Interestingly, as I got more into the book, I started to realize that FDR was more similar to another President other than Obama. FDR had so many similarities to President George W. Bush. Both were from extremely well to-do families, with notably overbearing mothers. Both reached the presidency from Governorships of very important political states (New York for FDR, Texas for GWB). The differences continue into their way of thinking. FDR often resolutely believed he was right and that his opponents would eventually come to his way of thinking or they were so wrong they weren’t worth the effort to deal with.
We are still trying to understand GWB’s thinking throughout the debacle that is the Iraq War. His refusal to acknowledge what wasn’t working for three years is absolutely astounding. What I found particularly interesting was the attempts by both administrations to set up their paths to bypass government bureaucracy that they felt was entrenched against them.
During WWII, FDR by-passed those within the State Department because he felt he could not trust the high level diplomants who were set against him politically and who were in fact very racist so they severely impeded his objectives in the Pacific. Smith discusses an incident leading up to the Pearl Harbor bombing where Roosevelt and the State Department were working on a draft of an agreement so that the US would continue to sell oil to Japan (ahh the days when the US could sell oil) so that Japan would cease their rollup of the South Pacific (in the pursuit of more oil). However, FDR had by-passed so much of the State Department during his dealings with Europe that he could not control it. Moreover, he did not know how it worked. In this small instance he left it to the State Department to finalize the agreement failed, as they failed to pass on the agreement that eventually led to the Pearl Harbor bombing.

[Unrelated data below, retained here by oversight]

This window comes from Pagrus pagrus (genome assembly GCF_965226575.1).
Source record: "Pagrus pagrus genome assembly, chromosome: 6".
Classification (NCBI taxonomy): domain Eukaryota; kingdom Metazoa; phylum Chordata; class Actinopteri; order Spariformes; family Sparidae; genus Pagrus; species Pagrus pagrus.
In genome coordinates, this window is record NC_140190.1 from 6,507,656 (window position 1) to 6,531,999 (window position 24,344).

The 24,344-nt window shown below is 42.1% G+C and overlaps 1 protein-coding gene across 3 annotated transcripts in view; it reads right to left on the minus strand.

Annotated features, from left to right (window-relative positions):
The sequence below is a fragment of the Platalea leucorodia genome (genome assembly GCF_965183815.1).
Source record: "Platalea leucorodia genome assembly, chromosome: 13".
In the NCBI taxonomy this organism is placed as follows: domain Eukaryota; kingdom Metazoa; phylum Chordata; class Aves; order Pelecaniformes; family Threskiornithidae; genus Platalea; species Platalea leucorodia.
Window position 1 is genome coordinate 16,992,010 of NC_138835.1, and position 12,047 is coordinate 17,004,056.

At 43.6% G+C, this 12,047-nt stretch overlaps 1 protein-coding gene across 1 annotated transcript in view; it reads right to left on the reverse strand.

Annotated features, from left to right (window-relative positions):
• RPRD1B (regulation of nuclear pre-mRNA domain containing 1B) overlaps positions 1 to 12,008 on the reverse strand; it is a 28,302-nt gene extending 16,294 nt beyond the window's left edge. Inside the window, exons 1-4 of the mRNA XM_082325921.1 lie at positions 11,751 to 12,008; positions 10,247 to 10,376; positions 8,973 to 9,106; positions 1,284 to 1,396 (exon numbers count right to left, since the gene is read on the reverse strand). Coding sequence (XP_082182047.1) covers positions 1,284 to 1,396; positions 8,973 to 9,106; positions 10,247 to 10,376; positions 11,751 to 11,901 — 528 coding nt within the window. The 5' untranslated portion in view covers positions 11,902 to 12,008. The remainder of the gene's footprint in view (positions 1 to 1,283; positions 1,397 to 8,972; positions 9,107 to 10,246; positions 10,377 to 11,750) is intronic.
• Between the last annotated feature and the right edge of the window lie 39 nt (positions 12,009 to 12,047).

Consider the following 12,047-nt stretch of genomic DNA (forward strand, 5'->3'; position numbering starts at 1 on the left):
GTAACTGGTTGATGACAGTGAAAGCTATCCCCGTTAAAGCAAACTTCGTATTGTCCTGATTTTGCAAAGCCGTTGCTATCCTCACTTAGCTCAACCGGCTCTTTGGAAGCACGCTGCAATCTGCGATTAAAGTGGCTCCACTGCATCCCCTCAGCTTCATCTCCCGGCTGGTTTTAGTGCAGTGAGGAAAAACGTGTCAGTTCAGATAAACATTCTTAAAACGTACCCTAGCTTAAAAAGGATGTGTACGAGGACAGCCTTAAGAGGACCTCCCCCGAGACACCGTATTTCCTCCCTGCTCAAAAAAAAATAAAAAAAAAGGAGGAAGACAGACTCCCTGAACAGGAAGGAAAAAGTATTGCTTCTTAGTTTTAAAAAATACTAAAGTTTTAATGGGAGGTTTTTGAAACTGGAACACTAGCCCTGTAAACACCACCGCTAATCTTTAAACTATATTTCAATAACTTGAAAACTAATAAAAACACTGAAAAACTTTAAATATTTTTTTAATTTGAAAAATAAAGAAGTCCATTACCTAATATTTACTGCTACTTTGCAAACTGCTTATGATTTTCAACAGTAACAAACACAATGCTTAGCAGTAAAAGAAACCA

We can compare this to the Bush Administration simply bypassing much of the CIA to use the Department of Defense intelligence gathering because they favored the DoD intelligence because it showed them what they wanted. Because the Bush Administration had so often cut the CIA out of the loop and refused their intelligence that didn’t show what they wanted, they had trouble working with the CIA and getting them to do their jobs in Afghanistan and Pakistan years later. FDR worked around the State Department, and perhaps that worked better for him has he worked directly with Winston Churchill and other leaders in Europe. But it also hurt him when he needed their assistance because he never worked with them to bring them to his point of view; they never fell in line with his mission.
One of the most interesting things that is so very different today than it was years ago is the resistance to push into people’s personal lives and the willingness of the press to simply cover up inconvenient facts. For example, there are numerous instances of people in 1944 who were astonished at the poor health of the president. Yet the press at the time simply passed along the doctor’s word that he was extremely healthy, disbelieving their own eyes. He would die just a few months later.
I heartily endorse this book for anyone who is looking for some FDR history. Five out of Five Stars!